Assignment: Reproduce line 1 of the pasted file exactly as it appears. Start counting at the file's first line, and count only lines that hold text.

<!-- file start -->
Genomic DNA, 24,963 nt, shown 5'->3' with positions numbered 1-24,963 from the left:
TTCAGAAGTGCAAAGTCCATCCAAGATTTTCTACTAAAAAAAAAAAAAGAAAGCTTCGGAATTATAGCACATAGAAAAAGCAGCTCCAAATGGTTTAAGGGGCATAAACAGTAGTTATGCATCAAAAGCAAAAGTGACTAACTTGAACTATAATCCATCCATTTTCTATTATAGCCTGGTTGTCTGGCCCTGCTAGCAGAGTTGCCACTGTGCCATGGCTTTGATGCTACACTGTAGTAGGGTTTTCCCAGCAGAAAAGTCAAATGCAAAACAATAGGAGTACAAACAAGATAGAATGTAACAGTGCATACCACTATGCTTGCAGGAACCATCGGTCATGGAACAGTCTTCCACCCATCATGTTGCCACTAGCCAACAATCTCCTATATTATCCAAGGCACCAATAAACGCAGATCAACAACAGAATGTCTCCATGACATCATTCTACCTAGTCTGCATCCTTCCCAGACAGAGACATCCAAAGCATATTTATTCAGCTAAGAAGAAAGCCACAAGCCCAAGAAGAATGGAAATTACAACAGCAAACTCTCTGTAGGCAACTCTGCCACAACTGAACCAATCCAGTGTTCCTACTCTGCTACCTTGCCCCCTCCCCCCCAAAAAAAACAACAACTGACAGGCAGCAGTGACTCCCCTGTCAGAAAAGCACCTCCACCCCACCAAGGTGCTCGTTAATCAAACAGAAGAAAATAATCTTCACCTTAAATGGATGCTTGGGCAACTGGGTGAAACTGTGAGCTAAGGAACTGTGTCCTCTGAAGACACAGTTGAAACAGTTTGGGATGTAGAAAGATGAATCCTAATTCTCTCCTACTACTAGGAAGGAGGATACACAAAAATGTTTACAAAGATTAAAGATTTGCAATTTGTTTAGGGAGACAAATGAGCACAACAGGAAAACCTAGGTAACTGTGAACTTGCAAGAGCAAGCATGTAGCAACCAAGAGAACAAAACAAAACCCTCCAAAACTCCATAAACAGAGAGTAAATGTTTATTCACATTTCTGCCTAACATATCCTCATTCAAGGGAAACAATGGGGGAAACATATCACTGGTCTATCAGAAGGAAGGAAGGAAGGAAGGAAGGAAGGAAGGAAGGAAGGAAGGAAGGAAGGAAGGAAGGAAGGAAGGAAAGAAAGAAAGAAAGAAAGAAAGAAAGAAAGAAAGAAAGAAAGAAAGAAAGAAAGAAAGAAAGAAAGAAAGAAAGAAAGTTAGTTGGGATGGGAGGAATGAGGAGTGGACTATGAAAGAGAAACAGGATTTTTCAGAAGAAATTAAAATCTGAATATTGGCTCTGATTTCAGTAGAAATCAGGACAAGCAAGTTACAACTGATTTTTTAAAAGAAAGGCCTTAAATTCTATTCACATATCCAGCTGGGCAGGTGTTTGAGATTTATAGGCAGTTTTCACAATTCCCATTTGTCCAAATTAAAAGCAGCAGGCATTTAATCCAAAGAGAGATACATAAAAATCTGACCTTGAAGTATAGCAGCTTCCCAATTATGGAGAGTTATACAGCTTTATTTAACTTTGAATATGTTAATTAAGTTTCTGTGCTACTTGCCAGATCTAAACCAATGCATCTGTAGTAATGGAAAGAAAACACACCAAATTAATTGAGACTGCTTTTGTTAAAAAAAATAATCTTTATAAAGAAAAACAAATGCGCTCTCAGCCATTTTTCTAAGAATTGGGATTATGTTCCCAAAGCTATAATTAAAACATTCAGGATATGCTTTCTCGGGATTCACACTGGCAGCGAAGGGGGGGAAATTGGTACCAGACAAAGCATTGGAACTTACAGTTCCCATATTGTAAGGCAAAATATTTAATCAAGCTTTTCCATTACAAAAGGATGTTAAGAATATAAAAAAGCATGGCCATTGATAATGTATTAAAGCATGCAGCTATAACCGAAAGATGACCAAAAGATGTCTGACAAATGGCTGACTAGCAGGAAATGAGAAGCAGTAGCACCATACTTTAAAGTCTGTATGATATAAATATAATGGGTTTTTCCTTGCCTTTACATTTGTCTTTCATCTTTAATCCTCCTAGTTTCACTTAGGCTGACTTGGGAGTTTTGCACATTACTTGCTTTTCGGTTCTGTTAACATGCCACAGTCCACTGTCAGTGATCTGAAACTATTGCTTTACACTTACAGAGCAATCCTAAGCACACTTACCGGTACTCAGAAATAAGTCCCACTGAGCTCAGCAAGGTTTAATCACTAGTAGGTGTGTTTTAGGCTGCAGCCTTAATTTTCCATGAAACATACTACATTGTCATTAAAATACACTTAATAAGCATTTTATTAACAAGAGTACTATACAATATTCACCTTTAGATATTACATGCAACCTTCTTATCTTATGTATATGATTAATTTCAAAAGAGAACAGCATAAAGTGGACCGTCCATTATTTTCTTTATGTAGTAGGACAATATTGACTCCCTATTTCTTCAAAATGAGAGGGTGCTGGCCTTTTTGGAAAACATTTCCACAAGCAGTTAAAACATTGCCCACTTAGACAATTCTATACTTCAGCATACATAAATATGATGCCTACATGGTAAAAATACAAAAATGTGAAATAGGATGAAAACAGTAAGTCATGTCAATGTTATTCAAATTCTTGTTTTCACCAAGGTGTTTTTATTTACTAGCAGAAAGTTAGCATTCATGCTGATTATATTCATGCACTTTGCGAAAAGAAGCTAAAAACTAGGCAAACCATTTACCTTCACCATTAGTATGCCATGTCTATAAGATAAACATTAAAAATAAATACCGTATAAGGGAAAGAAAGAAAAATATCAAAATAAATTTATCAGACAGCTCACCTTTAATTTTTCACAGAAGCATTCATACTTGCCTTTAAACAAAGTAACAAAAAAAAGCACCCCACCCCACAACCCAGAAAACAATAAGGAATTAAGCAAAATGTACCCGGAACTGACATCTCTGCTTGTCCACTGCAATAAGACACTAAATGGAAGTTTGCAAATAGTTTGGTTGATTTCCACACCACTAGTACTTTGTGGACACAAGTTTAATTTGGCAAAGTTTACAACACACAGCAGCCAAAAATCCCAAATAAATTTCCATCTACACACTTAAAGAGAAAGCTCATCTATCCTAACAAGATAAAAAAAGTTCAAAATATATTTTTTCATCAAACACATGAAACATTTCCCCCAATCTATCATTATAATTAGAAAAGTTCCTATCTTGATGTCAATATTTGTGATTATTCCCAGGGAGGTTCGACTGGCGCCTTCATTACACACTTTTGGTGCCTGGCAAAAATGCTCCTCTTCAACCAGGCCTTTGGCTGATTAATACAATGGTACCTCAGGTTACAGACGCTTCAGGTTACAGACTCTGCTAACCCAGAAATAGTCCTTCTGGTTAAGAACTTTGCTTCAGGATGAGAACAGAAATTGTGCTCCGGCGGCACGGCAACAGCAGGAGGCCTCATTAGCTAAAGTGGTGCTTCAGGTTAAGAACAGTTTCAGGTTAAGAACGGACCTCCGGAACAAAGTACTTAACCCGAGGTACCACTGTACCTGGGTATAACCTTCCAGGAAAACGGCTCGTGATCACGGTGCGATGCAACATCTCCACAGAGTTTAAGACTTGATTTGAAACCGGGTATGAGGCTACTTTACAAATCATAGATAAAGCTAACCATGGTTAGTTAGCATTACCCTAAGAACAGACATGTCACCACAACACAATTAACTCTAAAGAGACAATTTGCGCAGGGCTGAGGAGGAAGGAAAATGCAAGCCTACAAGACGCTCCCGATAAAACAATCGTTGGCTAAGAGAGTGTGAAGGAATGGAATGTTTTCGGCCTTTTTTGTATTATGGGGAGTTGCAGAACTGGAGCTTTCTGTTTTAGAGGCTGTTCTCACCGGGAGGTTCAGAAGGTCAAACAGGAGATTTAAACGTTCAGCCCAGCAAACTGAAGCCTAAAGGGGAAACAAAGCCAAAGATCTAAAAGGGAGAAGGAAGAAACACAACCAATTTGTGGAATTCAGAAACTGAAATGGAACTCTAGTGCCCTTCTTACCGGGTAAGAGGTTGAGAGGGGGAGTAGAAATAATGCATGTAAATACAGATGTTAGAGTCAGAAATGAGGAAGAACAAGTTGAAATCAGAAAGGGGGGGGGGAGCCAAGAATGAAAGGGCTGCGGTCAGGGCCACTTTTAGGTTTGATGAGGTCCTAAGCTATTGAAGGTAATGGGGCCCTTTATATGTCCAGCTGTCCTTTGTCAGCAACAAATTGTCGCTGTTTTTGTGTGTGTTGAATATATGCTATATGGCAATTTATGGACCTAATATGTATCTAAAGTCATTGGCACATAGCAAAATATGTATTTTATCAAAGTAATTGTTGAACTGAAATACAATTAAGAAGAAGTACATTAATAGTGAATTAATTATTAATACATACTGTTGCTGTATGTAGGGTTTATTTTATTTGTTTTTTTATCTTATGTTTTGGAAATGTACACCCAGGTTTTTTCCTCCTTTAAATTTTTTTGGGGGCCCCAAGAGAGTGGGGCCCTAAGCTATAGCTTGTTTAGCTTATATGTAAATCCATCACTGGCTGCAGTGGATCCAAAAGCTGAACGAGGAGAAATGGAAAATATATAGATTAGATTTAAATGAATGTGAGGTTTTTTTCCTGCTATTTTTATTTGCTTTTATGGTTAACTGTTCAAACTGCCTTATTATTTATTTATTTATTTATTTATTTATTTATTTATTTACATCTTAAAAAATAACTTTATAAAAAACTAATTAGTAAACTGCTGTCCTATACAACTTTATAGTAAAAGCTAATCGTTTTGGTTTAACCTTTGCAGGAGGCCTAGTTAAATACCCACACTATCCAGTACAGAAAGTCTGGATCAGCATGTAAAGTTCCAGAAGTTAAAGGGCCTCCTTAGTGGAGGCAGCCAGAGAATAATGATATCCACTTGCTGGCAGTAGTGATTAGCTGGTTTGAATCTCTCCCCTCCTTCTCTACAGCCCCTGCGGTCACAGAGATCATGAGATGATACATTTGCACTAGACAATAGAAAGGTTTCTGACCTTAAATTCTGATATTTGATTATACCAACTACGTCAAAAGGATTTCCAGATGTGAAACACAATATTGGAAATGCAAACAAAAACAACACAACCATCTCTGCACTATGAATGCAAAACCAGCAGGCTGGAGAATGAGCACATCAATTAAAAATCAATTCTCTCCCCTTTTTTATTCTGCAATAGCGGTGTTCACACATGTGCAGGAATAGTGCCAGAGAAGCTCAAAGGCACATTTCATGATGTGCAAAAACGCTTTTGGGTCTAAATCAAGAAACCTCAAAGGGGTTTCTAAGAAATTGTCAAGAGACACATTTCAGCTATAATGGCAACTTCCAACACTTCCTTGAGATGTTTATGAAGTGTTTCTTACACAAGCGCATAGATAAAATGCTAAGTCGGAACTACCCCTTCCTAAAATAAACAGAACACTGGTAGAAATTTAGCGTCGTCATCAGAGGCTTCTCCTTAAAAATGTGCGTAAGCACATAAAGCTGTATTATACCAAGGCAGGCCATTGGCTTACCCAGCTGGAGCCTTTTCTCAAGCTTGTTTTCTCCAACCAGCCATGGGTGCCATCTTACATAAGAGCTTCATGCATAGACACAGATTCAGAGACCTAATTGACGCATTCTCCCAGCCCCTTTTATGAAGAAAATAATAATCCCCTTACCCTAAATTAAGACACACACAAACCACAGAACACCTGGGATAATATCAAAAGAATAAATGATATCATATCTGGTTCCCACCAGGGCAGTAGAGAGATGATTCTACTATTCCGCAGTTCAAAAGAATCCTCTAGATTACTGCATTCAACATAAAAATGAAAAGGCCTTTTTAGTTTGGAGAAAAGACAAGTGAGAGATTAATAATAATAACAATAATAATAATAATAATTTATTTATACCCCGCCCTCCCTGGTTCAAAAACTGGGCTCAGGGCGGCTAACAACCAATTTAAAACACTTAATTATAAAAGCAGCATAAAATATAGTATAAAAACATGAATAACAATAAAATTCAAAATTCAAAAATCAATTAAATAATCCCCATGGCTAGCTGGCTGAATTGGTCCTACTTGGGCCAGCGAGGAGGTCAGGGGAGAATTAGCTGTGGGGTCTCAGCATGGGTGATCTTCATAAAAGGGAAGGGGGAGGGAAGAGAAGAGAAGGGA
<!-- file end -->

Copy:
Genomic DNA, 24,963 nt, shown 5'->3' with positions numbered 1-24,963 from the left: